Once cool, enjoy as is or frost it up.


  • ½ cup coconut butter, melted
  • 1/3 cup coconut or nut milk
  • 3 tbsp maple syrup
  • 3 tbsp freshly squeezed lemon juice (more if you’d like a sharper taste)
  • 1 tbsp desiccated coconut, roughly ground (you can grind it in a mortar and pestle)

Mix all ingredients together and allow to cool in fridge (especially if slightly warm after melting the coconut butter).

If the mixture is too thick add some more coconut milk, and if it’s too runny, grind some more desiccated coconut and add it in.

Frost your cake once it’s cool, and enjoy!

Date & nut protein bars

I’ve called these little bars ‘protein bars’ because they contain quinoa (pronounced keen-wa), nuts, and eggs (if you’re making the non-vegan version). Quinoa is renowned for its high protein content compared to other cereals and grains, and is considered to be a complete protein because of its essential amino acid content.  

Technically, quinoa is a seed, not a grain, and is gluten-free. It is commonly used as whole seeds, flakes – as I have used them for this recipe – or flour. As a flour, the taste is quite assertive, so it’s best used mixed with other flours.

Quinoa is mostly harvested in South America, and most of what is available in Australia comes from this region. But there is also a local product grown in Tasmania. The Tasmanian quinoa does need bit of washing, though, to remove the bitter, soapy coating (saponin) from the seeds.

Quinoa is very versatile – think salads, soups, patties, porridge, baked goods – and, so, is handy to have in the pantry. Especially if you need to make a gluten-free, vegetarian meal in a hurry, as it cooks quickly too.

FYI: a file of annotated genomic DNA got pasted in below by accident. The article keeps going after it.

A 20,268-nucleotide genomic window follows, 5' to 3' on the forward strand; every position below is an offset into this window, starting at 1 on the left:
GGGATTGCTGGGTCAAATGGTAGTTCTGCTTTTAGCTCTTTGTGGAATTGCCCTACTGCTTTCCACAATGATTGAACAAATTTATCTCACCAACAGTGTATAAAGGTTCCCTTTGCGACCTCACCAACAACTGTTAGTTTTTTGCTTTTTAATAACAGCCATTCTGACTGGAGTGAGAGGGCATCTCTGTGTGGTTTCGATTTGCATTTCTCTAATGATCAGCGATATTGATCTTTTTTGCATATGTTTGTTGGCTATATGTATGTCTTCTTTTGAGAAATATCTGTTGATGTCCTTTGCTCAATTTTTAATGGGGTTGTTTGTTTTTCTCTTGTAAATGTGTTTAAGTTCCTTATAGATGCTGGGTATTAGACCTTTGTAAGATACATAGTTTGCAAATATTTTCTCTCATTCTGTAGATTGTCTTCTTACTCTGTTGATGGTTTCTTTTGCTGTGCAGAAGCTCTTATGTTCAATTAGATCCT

Now that I’ve sold you on quinoa, do give this protein bar a go. It makes for a filling, nutrient-dense treat that will keep little tummies happy – and big ones too.


Date and Nut protein sliceI’ve made these date & nut protein bars with eggs, and without, for a vegan version. Both are lovely. With the vegan version, as usual, I had to think about binding, fat and moisture – i.e. what could do the job of eggs? For binding, I still haven’t moved beyond chia seeds. And for fat and moisture, I just added more oil. The vegan version is, however, a little more fragile than the egg one, but, nevertheless, it does hold itself together.

  • 2 tsp chia seeds, ground, to make chia gel* (or use 2 large eggs)
  • 8 medjool dates, seeds removed and finely chopped
  • ½ cup (120 ml) almond or melted coconut oil (if using eggs, reduce the oil to ⅓ cup – 80 ml)
  • 2 tbsp (40 ml) pure maple syrup 
  • 1 ½ tbsp (30 ml) apple cider vinegar (exclude if using eggs)
  • ¾ cup quinoa flakes
  • ½ cup brown rice or sorghum flour
  • ¼ cup unsweetened desiccated coconut
  • 2 tsp gluten-free baking powder (reduce to 1 tsp when making the egg version)
  • ½ cup roughly chopped walnuts
  • pinch of sea salt

Preheat oven to 180C. Lightly oil a square or rectangular baking size dish (I used a 16 x 21 cm Pyrex dish), and line with baking paper.

*If you’re making the vegan version, first make the chia gel – add 100 ml water to the ground chia seeds and set aside. In a few minutes it will turn into a gel-like substance.

Add chia gel (or eggs), dates, oil, apple cider vinegar (exclude for egg version) and maple syrup into a bowl and mix well.

In a separate bowl, combine the remaining ingredients before mixing thoroughly with the wet mix. The batter will be a little stiff. Tip batter into the prepared baking dish and spread evenly with the back of a spoon.

Bake for about 20 minutes, or until cooked through (check with a skewer) and lightly browned at the edges. Cool in dish for about 5 minutes before cooling on a wire rack. Once completely cooled, slice into 12 bars. The bars will keep in an airtight container in the fridge for up to 5 days. They freeze well too.